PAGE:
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Thank you so much for following our six-month journey through South America. We appreciate your support, encouragement, and well-wishes.

On to the next adventure!

Con Amor,

Sarah and Nathan

Posted by wintermaasz 14:30 Archived in Peru Comments (0)

Into the Incan Wild

Trekking Lares Mountain

all seasons in one day 50 °F

Last week, we took a 4-day trek through the Andes. On day one, we arrived at the Incan village of Písac just in time to see the sunrise over the Sacred Valley.

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The Incan city sits high above the Urubamba River on a triangular plateau with plunging cliffs on either side, which was ideal for defense in pre-colonial times.

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Researchers believe that Písac was the southern gate of the Sacred Valley as well as the only pass leading to the Incan jungle territories in the North.

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Since we were the first to arrive that morning, we were so lucky to explore the ruins all by ourselves!

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The most impressive feature is the agricultural terracing , which cups around the mountainside in sweeping arcs.

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From there, we drove to the Lares Mountain trailhead in the rural Sacred Valley. Here we are starting the trek.

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Lares Mountain is about 40 miles north of Cusco and 35 miles east of Machu Picchu.

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The first day of trekking was a gradual ascent along the Urubamba River.

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Since we were at a lower altitude, the terrain was lush.

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The red you see to the right of the river is a Peruvian woman in typical clothing making yarn by hand from her llamas pictured above.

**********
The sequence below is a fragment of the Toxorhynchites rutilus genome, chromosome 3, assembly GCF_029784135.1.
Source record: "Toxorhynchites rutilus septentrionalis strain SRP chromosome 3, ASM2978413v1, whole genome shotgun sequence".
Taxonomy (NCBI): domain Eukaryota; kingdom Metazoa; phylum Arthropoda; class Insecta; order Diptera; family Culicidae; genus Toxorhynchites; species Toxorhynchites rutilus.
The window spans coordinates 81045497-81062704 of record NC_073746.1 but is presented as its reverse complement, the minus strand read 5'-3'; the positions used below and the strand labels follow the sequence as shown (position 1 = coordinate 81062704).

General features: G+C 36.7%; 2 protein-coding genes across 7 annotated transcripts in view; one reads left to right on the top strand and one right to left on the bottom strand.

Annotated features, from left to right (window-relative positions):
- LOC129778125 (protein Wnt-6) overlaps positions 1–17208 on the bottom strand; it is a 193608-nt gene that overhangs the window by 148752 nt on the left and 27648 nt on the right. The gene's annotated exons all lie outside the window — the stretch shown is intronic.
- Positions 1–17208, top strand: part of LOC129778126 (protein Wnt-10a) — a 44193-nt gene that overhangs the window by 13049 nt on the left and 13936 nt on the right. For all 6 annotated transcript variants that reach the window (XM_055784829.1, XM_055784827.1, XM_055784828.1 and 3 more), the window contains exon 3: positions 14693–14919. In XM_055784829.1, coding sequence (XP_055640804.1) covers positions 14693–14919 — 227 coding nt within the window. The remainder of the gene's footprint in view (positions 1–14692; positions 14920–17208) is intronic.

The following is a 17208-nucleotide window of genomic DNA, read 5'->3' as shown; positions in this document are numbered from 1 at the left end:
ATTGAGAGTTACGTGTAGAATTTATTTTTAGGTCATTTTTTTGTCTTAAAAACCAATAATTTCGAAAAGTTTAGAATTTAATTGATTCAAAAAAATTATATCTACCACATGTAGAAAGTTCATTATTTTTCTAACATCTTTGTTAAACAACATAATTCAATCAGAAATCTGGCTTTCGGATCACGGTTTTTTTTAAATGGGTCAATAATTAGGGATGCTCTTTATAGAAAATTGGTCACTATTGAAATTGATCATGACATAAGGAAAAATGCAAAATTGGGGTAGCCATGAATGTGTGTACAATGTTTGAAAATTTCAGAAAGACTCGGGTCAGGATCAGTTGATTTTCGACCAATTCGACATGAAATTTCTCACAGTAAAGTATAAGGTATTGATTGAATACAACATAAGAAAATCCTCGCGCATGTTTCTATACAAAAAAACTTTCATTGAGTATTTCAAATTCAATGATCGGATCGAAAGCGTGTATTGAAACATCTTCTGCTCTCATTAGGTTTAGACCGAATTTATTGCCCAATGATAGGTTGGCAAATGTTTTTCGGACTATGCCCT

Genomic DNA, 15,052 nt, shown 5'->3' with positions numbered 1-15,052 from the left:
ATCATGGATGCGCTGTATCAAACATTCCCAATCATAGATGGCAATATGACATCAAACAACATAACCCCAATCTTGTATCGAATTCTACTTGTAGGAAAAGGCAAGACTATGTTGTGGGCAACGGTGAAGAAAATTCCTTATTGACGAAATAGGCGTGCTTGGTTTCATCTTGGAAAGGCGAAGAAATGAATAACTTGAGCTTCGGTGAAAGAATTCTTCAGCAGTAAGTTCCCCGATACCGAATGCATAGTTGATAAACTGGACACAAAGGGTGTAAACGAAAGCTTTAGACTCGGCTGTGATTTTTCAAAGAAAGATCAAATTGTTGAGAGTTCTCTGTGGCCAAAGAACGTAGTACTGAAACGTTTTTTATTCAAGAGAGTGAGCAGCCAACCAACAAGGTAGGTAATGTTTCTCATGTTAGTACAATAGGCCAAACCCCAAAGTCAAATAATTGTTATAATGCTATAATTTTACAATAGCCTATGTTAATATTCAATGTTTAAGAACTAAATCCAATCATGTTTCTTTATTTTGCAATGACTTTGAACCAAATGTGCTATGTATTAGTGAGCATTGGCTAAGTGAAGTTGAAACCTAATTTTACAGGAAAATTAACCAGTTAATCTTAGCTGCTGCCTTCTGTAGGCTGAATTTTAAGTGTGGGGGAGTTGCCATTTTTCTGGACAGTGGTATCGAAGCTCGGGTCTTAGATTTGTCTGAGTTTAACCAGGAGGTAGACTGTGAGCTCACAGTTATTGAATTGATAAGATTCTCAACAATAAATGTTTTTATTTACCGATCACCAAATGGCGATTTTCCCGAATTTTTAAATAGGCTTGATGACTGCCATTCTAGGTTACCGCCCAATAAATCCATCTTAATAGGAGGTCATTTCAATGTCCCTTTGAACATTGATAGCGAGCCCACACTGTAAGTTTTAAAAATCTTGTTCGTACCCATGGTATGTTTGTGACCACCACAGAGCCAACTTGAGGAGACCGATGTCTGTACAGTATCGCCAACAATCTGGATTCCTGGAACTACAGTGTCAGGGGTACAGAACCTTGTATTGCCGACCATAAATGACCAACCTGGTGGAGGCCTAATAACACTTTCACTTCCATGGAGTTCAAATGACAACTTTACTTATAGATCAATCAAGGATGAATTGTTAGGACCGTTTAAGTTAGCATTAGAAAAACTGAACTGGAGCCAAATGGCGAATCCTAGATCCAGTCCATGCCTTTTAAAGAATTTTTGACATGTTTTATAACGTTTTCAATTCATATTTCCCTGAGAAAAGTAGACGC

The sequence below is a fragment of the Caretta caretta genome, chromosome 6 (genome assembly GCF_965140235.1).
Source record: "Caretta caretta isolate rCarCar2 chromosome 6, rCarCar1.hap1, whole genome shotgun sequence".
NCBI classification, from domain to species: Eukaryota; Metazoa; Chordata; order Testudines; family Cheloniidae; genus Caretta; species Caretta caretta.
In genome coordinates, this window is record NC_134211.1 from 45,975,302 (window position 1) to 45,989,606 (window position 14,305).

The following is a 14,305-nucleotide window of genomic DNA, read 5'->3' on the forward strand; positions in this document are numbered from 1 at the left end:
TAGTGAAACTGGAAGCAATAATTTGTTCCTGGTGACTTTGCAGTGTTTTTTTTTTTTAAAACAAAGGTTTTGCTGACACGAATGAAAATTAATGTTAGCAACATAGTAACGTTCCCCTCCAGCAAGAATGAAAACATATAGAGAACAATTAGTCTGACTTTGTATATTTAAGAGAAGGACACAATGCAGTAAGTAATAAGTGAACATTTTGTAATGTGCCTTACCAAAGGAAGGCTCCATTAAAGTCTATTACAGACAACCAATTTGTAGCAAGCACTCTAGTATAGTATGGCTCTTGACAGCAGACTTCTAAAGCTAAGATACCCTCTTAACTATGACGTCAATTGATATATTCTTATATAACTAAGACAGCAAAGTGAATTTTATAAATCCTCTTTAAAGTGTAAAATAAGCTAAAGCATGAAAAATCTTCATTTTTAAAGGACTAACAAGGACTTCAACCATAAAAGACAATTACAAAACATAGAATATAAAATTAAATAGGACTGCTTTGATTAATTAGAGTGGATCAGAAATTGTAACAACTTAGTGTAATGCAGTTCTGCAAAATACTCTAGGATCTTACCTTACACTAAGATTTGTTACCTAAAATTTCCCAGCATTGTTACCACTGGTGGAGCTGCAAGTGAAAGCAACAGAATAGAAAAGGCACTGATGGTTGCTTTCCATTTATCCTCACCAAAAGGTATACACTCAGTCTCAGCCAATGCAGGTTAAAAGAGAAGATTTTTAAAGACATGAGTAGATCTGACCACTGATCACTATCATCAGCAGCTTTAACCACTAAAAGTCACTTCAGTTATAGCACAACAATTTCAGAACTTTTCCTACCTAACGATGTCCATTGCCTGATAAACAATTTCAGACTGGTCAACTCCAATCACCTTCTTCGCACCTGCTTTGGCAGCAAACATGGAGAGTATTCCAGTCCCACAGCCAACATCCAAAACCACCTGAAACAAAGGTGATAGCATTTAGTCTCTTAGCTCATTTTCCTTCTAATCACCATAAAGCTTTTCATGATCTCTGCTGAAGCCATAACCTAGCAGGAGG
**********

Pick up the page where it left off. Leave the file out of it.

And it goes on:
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The Lares Valley is home to many weavers and farmers. This is a house with llama corrals we passed long the way.

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Check out this bridge the locals made with sticks and mud.

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We camped the first night in Cancha Cancha with some pretty incredible views.

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On day two, we were up at dawn for a 7-hour summit of the Lares pass.

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We were all smiles for the first few hours.

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The terrain went from green to rocky the higher we pushed.

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The farmers let their alpaca and llama herds out in the morning to graze and then hike up to bring them down in the evenings.

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We began to think of these llamas as summit cheerleaders!

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There were also many incredible glacial lakes.

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When we turned a corner and saw a glacier, we knew we were getting close.

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We were thrilled when we made it to the top!

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During our descent, we passed this beautiful waterfall just before it started to rain.

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On day four, we were lucky to wake up to sun as we hiked the final 8 miles.

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We walked along the Urubamba River to the Lares village thermal springs.

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Here's our group after shot, following a soak in the hot pools.

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Our trek over Lares Mountain was an amazing journey, and a rewarding challenge we will never forget.

Stay tuned for our final post from Peru: Machu Picchu!

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Posted by wintermaasz 14:27 Archived in Peru Comments (1)

Rainbow Mountain

The View from the Top of the Andes

sunny 50 °F

Rainbow Mountain is located southeast of Cusco, in the heart of the Andes.

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It's official name is Vinicunca, and the mountain is a more mysterious adventure destination, as there is no wikipedia page and information online is scarce.

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After finding out Vinicunca was the inspiration for the Cusquena flag, Sarah looked up some photos and was diligent about finding a way to the trailhead.